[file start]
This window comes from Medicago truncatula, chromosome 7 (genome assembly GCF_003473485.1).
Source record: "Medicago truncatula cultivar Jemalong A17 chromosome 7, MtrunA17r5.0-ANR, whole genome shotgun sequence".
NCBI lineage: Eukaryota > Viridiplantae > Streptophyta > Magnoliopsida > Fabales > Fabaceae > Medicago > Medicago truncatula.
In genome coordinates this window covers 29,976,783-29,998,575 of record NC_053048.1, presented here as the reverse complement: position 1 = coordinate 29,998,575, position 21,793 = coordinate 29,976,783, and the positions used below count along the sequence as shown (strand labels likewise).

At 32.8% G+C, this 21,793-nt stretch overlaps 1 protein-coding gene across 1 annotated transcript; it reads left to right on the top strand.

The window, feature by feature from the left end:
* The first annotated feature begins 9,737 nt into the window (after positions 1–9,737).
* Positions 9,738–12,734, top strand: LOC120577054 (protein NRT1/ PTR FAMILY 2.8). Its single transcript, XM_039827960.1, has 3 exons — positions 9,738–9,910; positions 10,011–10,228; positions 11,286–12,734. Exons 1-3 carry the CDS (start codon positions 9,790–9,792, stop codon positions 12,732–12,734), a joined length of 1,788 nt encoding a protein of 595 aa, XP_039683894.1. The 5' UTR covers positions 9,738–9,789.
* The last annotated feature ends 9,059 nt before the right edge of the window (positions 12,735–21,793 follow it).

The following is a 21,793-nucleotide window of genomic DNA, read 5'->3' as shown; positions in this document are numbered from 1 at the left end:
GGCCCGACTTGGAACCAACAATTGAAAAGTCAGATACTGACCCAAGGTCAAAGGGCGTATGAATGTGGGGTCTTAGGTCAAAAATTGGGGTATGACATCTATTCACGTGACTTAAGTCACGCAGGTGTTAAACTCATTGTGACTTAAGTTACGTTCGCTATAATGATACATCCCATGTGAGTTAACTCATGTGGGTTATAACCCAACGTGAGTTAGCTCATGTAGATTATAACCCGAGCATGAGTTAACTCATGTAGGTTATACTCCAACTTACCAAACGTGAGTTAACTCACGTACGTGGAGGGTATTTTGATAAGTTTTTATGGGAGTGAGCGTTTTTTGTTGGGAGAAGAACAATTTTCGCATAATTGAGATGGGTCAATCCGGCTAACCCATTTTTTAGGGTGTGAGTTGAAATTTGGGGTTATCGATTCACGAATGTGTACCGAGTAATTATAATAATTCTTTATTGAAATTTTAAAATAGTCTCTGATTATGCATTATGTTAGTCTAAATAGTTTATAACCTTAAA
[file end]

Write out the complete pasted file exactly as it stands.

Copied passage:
This window comes from Medicago truncatula, chromosome 7 (genome assembly GCF_003473485.1).
Source record: "Medicago truncatula cultivar Jemalong A17 chromosome 7, MtrunA17r5.0-ANR, whole genome shotgun sequence".
NCBI lineage: Eukaryota > Viridiplantae > Streptophyta > Magnoliopsida > Fabales > Fabaceae > Medicago > Medicago truncatula.
In genome coordinates this window covers 29,976,783-29,998,575 of record NC_053048.1, presented here as the reverse complement: position 1 = coordinate 29,998,575, position 21,793 = coordinate 29,976,783, and the positions used below count along the sequence as shown (strand labels likewise).

At 32.8% G+C, this 21,793-nt stretch overlaps 1 protein-coding gene across 1 annotated transcript; it reads left to right on the top strand.

The window, feature by feature from the left end:
* The first annotated feature begins 9,737 nt into the window (after positions 1–9,737).
* Positions 9,738–12,734, top strand: LOC120577054 (protein NRT1/ PTR FAMILY 2.8). Its single transcript, XM_039827960.1, has 3 exons — positions 9,738–9,910; positions 10,011–10,228; positions 11,286–12,734. Exons 1-3 carry the CDS (start codon positions 9,790–9,792, stop codon positions 12,732–12,734), a joined length of 1,788 nt encoding a protein of 595 aa, XP_039683894.1. The 5' UTR covers positions 9,738–9,789.
* The last annotated feature ends 9,059 nt before the right edge of the window (positions 12,735–21,793 follow it).

The following is a 21,793-nucleotide window of genomic DNA, read 5'->3' as shown; positions in this document are numbered from 1 at the left end:
GGCCCGACTTGGAACCAACAATTGAAAAGTCAGATACTGACCCAAGGTCAAAGGGCGTATGAATGTGGGGTCTTAGGTCAAAAATTGGGGTATGACATCTATTCACGTGACTTAAGTCACGCAGGTGTTAAACTCATTGTGACTTAAGTTACGTTCGCTATAATGATACATCCCATGTGAGTTAACTCATGTGGGTTATAACCCAACGTGAGTTAGCTCATGTAGATTATAACCCGAGCATGAGTTAACTCATGTAGGTTATACTCCAACTTACCAAACGTGAGTTAACTCACGTACGTGGAGGGTATTTTGATAAGTTTTTATGGGAGTGAGCGTTTTTTGTTGGGAGAAGAACAATTTTCGCATAATTGAGATGGGTCAATCCGGCTAACCCATTTTTTAGGGTGTGAGTTGAAATTTGGGGTTATCGATTCACGAATGTGTACCGAGTAATTATAATAATTCTTTATTGAAATTTTAAAATAGTCTCTGATTATGCATTATGTTAGTCTAAATAGTTTATAACCTTAAA